In an address about the economic outlook in the United States and monetary policy at the Economic Club of New York this week, New York Fed President and CEO Bill Dudley praised the progress housing has made during the economic recovery but refused to offer his views on whether the Fed would raise the short-term interest rate in December.
Dudley stated at the onset of his speech that he would not address the topic of whether the “normalization” process would commence at the Federal Open Market Committee’s next meeting (its last of 2015) in mid-December. He said his view on whether or not the Fed will raise rates depends on how the incoming data influences his assessment of more improvement in the labor market and his confidence that inflation will return to the Fed’s 2 percent target rate.
The weak advance report on Q3 GDP growth (1.5 percent, compared to 3.9 percent in Q2) and the weakness of the manufacturing sector have caused some concern among many that the U.S. economy is losing forward momentum, Dudley said.
But there are many positives to offset those negative economic metrics, one of which is housing, according to Dudley.
“In particular, domestic demand continues to grow at a solid pace as increases in consumer spending, housing and business fixed investment all contributed to the third quarter’s 2.9 percent annualized gain in real domestic final sales,” Dudley said. “A large decline in the pace of inventory accumulation was the main reason why real GDP growth faltered in the third quarter. Because the contribution to growth from inventory investment can be quite volatile on a quarter-to-quarter basis, the growth in real final sales probably provides a better sense of the state of economic activity than does the GDP figure.”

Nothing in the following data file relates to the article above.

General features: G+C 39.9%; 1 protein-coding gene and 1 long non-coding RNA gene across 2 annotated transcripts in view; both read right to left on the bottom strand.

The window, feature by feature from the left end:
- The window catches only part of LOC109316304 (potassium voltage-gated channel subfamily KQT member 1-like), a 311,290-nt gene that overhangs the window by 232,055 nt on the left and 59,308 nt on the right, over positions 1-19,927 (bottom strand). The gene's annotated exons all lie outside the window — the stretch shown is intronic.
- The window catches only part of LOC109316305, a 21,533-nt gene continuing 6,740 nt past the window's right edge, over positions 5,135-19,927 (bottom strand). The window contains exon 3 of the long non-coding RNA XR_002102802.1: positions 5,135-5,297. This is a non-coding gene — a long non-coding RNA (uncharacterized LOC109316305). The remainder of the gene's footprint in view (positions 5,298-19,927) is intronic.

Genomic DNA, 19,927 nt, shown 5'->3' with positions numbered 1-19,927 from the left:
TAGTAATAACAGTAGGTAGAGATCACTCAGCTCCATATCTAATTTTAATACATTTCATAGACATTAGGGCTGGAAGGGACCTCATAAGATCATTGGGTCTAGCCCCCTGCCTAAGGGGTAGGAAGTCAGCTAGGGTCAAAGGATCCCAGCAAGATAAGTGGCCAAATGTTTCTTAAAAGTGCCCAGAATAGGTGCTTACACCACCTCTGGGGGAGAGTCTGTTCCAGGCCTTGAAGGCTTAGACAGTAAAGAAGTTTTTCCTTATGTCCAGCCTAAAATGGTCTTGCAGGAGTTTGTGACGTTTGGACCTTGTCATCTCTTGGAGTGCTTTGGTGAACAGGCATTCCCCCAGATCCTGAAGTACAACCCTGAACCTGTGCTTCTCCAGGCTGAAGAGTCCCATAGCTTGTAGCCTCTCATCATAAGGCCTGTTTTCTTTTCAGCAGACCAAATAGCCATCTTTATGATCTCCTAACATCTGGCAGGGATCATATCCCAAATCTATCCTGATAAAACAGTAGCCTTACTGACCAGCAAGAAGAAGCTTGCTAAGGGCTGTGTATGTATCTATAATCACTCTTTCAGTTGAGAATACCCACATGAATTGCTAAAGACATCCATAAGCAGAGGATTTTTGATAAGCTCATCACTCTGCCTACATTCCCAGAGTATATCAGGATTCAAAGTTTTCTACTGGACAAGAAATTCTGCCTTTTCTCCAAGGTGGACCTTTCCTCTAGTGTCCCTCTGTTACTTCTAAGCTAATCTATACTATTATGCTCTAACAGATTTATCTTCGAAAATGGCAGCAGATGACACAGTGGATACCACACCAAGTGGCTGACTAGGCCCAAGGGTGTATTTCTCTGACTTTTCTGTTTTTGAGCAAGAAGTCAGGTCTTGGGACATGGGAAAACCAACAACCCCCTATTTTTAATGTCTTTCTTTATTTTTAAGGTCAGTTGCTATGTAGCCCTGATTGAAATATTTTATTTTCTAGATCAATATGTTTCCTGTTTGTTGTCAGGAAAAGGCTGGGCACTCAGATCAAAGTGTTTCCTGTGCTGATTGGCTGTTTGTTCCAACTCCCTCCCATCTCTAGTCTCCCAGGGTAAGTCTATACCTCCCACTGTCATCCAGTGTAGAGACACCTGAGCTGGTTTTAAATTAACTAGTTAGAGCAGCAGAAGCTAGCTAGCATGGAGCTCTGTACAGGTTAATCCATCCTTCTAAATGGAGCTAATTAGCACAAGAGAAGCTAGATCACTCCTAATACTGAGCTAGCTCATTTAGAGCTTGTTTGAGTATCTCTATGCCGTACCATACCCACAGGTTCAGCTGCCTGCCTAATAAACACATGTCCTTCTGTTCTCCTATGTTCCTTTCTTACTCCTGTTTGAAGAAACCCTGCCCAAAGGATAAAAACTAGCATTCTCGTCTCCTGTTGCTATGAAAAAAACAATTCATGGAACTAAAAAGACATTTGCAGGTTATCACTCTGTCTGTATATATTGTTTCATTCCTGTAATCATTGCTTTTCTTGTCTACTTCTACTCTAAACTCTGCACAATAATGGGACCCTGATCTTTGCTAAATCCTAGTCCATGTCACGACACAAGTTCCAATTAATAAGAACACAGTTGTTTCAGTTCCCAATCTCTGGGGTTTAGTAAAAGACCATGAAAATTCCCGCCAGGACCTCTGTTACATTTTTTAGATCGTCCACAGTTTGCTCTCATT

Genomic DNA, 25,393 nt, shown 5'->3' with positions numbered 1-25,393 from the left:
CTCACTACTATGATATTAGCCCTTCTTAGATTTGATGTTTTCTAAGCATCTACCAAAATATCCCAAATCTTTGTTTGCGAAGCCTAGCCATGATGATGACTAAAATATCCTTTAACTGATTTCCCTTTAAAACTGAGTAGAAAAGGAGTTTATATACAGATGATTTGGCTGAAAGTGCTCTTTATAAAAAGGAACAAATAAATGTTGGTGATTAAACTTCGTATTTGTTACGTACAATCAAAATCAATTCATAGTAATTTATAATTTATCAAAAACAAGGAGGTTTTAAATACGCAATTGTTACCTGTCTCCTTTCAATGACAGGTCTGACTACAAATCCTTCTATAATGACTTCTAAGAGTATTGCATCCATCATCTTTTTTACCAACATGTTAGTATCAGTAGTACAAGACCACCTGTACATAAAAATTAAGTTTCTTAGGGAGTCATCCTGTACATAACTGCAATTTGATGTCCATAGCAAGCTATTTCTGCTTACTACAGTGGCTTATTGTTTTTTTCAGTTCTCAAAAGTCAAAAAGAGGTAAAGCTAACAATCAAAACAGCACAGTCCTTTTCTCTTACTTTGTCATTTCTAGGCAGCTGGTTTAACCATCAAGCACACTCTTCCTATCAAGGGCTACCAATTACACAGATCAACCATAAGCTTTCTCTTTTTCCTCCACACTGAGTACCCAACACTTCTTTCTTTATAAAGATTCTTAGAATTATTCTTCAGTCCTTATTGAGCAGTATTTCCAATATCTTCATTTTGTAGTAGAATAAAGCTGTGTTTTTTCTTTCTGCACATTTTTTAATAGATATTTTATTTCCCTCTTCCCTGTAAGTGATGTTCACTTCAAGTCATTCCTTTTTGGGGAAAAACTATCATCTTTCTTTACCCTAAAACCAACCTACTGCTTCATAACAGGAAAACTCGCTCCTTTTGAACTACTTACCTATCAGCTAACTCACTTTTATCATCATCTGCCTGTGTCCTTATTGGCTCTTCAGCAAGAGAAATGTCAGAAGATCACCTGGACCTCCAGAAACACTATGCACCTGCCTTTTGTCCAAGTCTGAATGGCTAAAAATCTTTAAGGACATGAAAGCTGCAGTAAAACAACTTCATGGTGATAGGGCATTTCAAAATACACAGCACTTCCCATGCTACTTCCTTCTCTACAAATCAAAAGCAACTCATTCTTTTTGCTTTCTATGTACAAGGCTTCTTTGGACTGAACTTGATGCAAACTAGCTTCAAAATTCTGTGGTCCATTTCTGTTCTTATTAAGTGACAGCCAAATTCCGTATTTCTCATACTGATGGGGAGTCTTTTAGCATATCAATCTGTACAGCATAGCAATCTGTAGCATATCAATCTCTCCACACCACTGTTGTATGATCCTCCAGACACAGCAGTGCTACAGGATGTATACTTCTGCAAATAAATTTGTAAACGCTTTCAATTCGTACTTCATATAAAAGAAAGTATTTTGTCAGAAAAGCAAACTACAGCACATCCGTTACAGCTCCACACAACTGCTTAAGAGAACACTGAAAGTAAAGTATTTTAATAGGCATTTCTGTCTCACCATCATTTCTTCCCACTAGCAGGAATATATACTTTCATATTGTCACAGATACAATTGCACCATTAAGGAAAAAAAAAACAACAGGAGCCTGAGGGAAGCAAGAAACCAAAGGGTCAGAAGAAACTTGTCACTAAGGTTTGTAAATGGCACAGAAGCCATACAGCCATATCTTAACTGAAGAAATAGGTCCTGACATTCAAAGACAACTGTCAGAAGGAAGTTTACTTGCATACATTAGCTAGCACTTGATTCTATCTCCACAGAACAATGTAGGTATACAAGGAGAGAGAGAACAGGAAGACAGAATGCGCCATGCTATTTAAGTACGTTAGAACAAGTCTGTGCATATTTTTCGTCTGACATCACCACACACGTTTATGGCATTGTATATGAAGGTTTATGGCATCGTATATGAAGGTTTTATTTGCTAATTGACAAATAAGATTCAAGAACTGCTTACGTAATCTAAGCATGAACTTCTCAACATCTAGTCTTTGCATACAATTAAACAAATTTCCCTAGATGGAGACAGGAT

The fundamentals supporting domestic demand have been solid—consumer spending has increased supported by real income gains, and household net worth is rising—and housing fundamentals have been solid as well, according to Dudley.
“Housing prices are rising and the constraint on growth in residential investment now appears to be more on the supply side, as building contractors struggle to mobilize the resources needed to construct more homes,” Dudley said. "The National Association of Home Builders’ index rose in October to the highest level since late 2005. While the housing indicators will likely continue to be volatile on a month-to-month basis, I expect the gradual improvement in the housing sector to continue.”
Dudley also noted the importance that the forward momentum the jobs market picked up in October persists. The well-below-expectations jobs reports in August and September caused many to speculate that the labor market was faltering—but 270,000 jobs were added in October, about 50 percent higher than expected.
“Those concerns should be at least partially put to rest given the strength of the October employment report, recognizing that the employment news can be volatile on a month-to-month basis,” Dudley said. “Most noteworthy to me are the strong payroll employment gains in October and the solid 0.3 percent rise in aggregate hours worked. Over the past three months, payroll gains have averaged 187,000 per month, not much below the average payroll growth of 213,000 per month during the first half of 2015.”
"Given persistently low wage and price pressures, and the relatively slow real GDP growth forecast in the SEP, a more gradual path of normalization may be necessary to ensure reaching the 2 percent inflation target," Rosengren said.
Click here to read Dudley’s full speech.
Click here to read Rosengren’s full speech.